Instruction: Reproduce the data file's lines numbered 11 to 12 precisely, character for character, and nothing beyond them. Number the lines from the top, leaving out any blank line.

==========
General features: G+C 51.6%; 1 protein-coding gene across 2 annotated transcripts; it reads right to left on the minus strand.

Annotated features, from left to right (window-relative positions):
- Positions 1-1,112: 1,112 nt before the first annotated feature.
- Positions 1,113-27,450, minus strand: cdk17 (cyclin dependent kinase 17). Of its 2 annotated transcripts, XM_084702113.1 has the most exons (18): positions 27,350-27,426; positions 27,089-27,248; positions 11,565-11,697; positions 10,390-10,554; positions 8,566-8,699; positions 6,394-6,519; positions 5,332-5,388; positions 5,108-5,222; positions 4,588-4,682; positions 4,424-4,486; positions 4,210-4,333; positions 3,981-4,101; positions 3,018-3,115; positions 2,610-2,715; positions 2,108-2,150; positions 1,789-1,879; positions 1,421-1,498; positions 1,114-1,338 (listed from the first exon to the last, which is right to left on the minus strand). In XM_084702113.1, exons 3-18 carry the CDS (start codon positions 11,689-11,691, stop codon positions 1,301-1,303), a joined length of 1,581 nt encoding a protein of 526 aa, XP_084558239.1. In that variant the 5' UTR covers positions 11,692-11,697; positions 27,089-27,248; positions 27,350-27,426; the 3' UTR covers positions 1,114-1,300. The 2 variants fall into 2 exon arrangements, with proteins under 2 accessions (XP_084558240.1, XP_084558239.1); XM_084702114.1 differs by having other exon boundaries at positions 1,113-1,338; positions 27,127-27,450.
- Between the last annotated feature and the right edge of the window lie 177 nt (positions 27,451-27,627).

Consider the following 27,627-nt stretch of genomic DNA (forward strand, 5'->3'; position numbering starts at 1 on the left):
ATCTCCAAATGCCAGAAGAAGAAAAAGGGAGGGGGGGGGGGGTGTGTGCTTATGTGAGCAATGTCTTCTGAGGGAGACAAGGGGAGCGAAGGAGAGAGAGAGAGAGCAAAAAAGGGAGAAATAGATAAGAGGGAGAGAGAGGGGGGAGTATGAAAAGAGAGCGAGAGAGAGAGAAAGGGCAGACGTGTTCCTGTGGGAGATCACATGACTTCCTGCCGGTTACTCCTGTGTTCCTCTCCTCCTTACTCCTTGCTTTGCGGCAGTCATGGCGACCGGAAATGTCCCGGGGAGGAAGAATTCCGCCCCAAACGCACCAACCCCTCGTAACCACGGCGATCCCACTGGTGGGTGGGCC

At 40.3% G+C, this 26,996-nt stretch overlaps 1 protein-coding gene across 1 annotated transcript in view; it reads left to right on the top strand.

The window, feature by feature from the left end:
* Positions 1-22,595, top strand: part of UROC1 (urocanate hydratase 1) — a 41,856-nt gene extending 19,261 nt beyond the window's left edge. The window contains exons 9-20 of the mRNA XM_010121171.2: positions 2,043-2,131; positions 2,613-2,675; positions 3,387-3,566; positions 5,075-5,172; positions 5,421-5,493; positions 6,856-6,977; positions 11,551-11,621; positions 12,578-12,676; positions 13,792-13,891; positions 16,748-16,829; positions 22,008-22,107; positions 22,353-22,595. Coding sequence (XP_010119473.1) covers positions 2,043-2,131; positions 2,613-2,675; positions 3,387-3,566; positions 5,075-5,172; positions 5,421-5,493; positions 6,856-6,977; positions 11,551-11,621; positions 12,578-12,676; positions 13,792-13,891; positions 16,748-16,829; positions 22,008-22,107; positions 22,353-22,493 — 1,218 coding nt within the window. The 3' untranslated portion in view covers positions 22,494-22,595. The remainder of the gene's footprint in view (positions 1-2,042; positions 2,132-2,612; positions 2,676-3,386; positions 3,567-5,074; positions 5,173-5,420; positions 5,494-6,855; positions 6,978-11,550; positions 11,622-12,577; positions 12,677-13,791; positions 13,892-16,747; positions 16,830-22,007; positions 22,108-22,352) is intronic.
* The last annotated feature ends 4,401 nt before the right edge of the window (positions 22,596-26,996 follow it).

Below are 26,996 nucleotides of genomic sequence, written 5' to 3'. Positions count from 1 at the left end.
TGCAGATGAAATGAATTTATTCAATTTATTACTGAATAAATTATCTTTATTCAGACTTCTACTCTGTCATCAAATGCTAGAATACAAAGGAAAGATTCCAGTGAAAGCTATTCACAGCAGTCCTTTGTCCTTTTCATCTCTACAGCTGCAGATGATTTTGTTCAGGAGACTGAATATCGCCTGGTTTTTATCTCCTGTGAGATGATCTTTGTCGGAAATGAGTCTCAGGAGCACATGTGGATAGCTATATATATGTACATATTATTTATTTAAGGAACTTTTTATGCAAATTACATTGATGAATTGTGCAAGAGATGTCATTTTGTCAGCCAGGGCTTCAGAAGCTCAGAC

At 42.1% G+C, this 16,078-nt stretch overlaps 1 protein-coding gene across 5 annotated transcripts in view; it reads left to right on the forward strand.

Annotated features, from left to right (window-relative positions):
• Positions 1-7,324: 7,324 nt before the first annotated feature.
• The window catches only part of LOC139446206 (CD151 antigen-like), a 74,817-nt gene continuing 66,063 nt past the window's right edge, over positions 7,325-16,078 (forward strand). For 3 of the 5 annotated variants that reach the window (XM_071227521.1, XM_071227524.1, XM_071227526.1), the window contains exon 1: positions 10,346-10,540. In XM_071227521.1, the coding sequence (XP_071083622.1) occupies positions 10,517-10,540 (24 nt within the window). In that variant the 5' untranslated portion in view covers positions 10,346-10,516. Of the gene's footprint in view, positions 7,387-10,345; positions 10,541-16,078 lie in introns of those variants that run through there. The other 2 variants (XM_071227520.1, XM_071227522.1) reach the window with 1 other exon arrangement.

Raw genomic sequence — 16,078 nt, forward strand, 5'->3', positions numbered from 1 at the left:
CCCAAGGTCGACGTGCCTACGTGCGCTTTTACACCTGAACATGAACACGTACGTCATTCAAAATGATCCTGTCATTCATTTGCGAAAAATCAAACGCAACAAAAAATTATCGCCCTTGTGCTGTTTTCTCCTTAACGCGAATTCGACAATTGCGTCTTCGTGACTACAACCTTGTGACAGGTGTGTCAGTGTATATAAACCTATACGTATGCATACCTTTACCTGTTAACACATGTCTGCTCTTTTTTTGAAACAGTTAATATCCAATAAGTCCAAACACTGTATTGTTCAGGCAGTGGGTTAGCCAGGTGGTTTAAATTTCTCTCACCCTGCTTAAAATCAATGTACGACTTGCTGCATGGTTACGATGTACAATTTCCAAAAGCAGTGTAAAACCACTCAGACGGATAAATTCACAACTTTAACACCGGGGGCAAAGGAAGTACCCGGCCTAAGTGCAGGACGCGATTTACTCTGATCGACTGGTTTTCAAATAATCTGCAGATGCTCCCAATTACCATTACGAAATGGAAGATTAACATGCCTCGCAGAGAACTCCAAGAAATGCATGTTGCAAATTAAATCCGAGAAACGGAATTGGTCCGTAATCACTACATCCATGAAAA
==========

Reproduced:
* The last annotated feature ends 4,401 nt before the right edge of the window (positions 22,596-26,996 follow it).

Below are 26,996 nucleotides of genomic sequence, written 5' to 3'. Positions count from 1 at the left end.